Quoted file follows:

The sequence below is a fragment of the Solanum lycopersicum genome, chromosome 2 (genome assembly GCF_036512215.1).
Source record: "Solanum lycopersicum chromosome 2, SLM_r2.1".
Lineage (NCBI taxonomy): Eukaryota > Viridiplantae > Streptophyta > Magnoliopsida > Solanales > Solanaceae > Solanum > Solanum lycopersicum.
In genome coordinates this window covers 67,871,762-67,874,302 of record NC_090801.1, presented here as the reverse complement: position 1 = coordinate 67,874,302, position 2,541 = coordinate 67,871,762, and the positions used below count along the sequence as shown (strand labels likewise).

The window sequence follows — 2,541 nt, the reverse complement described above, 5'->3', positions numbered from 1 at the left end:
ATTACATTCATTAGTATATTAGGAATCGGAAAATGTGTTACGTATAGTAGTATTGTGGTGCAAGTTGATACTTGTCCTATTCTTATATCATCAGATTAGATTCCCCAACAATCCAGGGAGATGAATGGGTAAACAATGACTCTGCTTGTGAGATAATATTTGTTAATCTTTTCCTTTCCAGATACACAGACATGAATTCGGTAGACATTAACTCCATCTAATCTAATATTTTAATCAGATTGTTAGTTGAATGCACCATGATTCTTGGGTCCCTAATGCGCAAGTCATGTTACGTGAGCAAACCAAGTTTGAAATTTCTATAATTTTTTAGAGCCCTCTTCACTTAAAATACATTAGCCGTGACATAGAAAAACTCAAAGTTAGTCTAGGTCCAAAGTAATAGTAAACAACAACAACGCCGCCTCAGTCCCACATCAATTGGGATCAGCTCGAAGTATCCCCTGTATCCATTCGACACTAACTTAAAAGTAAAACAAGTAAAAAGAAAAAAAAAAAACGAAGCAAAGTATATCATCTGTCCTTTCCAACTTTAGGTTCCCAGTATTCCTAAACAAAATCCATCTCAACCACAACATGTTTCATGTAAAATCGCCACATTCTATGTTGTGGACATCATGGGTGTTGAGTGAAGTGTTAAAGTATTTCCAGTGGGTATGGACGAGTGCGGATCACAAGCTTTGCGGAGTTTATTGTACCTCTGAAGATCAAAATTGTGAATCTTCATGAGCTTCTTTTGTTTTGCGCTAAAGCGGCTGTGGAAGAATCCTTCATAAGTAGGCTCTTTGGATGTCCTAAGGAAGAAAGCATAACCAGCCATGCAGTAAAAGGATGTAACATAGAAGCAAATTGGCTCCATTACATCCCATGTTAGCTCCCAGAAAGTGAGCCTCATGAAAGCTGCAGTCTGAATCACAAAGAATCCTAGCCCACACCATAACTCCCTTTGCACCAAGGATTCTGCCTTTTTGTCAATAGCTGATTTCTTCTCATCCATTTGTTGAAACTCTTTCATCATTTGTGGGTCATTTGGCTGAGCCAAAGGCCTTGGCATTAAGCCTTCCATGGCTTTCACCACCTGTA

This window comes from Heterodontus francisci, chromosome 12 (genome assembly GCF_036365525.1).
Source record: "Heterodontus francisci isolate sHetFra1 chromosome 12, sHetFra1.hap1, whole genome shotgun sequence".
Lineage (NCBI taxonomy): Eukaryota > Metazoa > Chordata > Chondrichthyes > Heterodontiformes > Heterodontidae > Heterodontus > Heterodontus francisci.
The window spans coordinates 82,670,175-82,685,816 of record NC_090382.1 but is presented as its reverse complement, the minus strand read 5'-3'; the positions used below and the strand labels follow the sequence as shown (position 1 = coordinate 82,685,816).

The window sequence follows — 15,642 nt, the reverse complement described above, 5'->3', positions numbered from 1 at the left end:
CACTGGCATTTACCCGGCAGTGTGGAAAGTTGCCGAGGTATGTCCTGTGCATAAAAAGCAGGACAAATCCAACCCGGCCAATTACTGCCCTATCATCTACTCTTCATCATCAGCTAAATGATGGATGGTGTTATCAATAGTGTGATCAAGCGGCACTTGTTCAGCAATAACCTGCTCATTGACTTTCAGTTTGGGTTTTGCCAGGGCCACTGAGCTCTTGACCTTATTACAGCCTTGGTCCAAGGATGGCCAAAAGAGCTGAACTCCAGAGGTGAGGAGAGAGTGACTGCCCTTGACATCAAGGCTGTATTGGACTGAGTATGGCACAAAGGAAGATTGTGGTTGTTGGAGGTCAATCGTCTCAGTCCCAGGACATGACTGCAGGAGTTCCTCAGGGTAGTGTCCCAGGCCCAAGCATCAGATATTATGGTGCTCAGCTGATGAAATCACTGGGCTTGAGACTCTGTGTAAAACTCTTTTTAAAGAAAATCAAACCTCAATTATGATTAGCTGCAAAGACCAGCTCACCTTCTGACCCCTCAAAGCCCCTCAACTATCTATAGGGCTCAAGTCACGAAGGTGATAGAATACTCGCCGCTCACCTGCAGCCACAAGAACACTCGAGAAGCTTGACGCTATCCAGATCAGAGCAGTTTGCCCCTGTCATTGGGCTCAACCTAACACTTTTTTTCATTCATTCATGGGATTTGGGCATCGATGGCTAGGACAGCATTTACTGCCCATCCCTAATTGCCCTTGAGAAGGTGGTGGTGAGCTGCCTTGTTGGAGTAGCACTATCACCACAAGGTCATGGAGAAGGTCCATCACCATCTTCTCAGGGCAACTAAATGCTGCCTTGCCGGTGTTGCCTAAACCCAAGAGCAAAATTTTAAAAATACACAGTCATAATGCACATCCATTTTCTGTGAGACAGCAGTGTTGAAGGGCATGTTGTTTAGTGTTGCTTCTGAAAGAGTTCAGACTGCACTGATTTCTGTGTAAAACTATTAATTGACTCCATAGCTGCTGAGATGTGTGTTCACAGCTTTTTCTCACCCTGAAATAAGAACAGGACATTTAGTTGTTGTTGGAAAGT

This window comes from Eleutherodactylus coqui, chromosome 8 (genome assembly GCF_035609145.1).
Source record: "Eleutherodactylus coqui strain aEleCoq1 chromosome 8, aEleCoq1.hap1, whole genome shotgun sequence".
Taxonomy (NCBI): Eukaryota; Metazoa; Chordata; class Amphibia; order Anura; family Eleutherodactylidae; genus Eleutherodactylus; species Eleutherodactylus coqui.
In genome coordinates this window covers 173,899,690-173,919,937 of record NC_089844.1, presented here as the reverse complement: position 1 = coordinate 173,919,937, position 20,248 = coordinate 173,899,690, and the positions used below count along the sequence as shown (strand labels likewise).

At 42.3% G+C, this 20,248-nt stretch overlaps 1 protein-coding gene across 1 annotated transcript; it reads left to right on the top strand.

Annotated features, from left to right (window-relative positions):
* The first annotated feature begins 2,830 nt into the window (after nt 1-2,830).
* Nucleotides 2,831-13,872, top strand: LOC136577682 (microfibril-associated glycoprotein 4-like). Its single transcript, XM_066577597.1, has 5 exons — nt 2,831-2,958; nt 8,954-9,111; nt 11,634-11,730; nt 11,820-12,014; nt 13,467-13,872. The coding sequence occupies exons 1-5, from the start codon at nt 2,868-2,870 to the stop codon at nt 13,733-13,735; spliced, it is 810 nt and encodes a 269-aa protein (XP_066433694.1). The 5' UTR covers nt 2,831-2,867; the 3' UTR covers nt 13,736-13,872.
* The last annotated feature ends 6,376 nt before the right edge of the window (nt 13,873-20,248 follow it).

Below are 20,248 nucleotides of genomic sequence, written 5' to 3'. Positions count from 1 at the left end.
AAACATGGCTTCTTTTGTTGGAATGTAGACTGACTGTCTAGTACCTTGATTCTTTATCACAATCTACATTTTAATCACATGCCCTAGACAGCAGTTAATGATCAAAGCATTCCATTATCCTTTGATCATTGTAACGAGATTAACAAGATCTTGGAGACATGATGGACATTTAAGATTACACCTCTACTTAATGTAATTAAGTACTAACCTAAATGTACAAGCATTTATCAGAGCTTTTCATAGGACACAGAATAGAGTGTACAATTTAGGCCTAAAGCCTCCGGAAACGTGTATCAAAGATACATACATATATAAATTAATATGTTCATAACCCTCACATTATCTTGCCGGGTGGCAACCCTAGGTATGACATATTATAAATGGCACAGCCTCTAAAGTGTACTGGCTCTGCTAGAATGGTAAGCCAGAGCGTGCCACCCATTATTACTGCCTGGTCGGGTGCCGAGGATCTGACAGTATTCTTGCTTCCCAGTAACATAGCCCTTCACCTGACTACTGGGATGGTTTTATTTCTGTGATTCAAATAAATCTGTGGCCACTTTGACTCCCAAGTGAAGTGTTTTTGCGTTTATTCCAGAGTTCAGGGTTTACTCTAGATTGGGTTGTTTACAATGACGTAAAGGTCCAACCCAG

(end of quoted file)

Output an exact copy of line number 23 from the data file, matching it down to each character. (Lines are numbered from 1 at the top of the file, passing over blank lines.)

AAACATGGCTTCTTTTGTTGGAATGTAGACTGACTGTCTAGTACCTTGATTCTTTATCACAATCTACATTTTAATCACATGCCCTAGACAGCAGTTAATGATCAAAGCATTCCATTATCCTTTGATCATTGTAACGAGATTAACAAGATCTTGGAGACATGATGGACATTTAAGATTACACCTCTACTTAATGTAATTAAGTACTAACCTAAATGTACAAGCATTTATCAGAGCTTTTCATAGGACACAGAATAGAGTGTACAATTTAGGCCTAAAGCCTCCGGAAACGTGTATCAAAGATACATACATATATAAATTAATATGTTCATAACCCTCACATTATCTTGCCGGGTGGCAACCCTAGGTATGACATATTATAAATGGCACAGCCTCTAAAGTGTACTGGCTCTGCTAGAATGGTAAGCCAGAGCGTGCCACCCATTATTACTGCCTGGTCGGGTGCCGAGGATCTGACAGTATTCTTGCTTCCCAGTAACATAGCCCTTCACCTGACTACTGGGATGGTTTTATTTCTGTGATTCAAATAAATCTGTGGCCACTTTGACTCCCAAGTGAAGTGTTTTTGCGTTTATTCCAGAGTTCAGGGTTTACTCTAGATTGGGTTGTTTACAATGACGTAAAGGTCCAACCCAG